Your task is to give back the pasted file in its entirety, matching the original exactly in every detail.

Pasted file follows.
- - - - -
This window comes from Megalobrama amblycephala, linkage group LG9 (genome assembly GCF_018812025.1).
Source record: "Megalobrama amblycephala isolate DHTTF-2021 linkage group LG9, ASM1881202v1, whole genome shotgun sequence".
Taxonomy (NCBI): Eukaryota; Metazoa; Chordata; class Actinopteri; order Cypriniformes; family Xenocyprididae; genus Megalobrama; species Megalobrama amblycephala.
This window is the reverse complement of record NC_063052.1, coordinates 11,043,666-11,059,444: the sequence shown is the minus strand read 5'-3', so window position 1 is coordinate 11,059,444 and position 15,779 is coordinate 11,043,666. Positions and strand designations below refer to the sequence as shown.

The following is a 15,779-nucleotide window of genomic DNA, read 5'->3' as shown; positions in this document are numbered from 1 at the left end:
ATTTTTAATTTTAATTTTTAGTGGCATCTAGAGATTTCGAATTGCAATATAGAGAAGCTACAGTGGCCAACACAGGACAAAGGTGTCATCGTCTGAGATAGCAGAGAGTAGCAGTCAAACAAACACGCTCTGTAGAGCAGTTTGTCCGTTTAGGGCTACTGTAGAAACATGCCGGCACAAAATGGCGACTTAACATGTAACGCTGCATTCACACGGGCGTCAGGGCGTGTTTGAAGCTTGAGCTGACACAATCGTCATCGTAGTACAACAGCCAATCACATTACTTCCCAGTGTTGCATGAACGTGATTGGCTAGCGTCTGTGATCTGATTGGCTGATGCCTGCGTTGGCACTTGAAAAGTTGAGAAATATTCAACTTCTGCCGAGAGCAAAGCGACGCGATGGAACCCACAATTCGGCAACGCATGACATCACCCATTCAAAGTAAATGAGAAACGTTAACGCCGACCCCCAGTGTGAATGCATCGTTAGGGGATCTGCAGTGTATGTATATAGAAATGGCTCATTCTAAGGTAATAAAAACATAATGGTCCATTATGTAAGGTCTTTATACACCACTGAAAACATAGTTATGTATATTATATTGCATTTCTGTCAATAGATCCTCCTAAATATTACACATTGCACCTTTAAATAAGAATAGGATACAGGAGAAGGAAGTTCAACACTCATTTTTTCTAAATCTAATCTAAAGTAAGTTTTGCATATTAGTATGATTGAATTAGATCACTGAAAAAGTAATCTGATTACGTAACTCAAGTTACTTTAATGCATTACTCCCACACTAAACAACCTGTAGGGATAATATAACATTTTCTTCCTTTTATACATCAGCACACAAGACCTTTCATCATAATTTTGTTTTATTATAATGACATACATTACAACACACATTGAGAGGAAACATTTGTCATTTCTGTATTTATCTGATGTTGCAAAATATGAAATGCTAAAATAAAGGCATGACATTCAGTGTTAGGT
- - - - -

This window comes from Megalobrama amblycephala, linkage group LG9 (genome assembly GCF_018812025.1).
Source record: "Megalobrama amblycephala isolate DHTTF-2021 linkage group LG9, ASM1881202v1, whole genome shotgun sequence".
Taxonomy (NCBI): Eukaryota; Metazoa; Chordata; class Actinopteri; order Cypriniformes; family Xenocyprididae; genus Megalobrama; species Megalobrama amblycephala.
This window is the reverse complement of record NC_063052.1, coordinates 11,043,666-11,059,444: the sequence shown is the minus strand read 5'-3', so window position 1 is coordinate 11,059,444 and position 15,779 is coordinate 11,043,666. Positions and strand designations below refer to the sequence as shown.

The following is a 15,779-nucleotide window of genomic DNA, read 5'->3' as shown; positions in this document are numbered from 1 at the left end:
ATTTTTAATTTTAATTTTTAGTGGCATCTAGAGATTTCGAATTGCAATATAGAGAAGCTACAGTGGCCAACACAGGACAAAGGTGTCATCGTCTGAGATAGCAGAGAGTAGCAGTCAAACAAACACGCTCTGTAGAGCAGTTTGTCCGTTTAGGGCTACTGTAGAAACATGCCGGCACAAAATGGCGACTTAACATGTAACGCTGCATTCACACGGGCGTCAGGGCGTGTTTGAAGCTTGAGCTGACACAATCGTCATCGTAGTACAACAGCCAATCACATTACTTCCCAGTGTTGCATGAACGTGATTGGCTAGCGTCTGTGATCTGATTGGCTGATGCCTGCGTTGGCACTTGAAAAGTTGAGAAATATTCAACTTCTGCCGAGAGCAAAGCGACGCGATGGAACCCACAATTCGGCAACGCATGACATCACCCATTCAAAGTAAATGAGAAACGTTAACGCCGACCCCCAGTGTGAATGCATCGTTAGGGGATCTGCAGTGTATGTATATAGAAATGGCTCATTCTAAGGTAATAAAAACATAATGGTCCATTATGTAAGGTCTTTATACACCACTGAAAACATAGTTATGTATATTATATTGCATTTCTGTCAATAGATCCTCCTAAATATTACACATTGCACCTTTAAATAAGAATAGGATACAGGAGAAGGAAGTTCAACACTCATTTTTTCTAAATCTAATCTAAAGTAAGTTTTGCATATTAGTATGATTGAATTAGATCACTGAAAAAGTAATCTGATTACGTAACTCAAGTTACTTTAATGCATTACTCCCACACTAAACAACCTGTAGGGATAATATAACATTTTCTTCCTTTTATACATCAGCACACAAGACCTTTCATCATAATTTTGTTTTATTATAATGACATACATTACAACACACATTGAGAGGAAACATTTGTCATTTCTGTATTTATCTGATGTTGCAAAATATGAAATGCTAAAATAAAGGCATGACATTCAGTGTTAGGT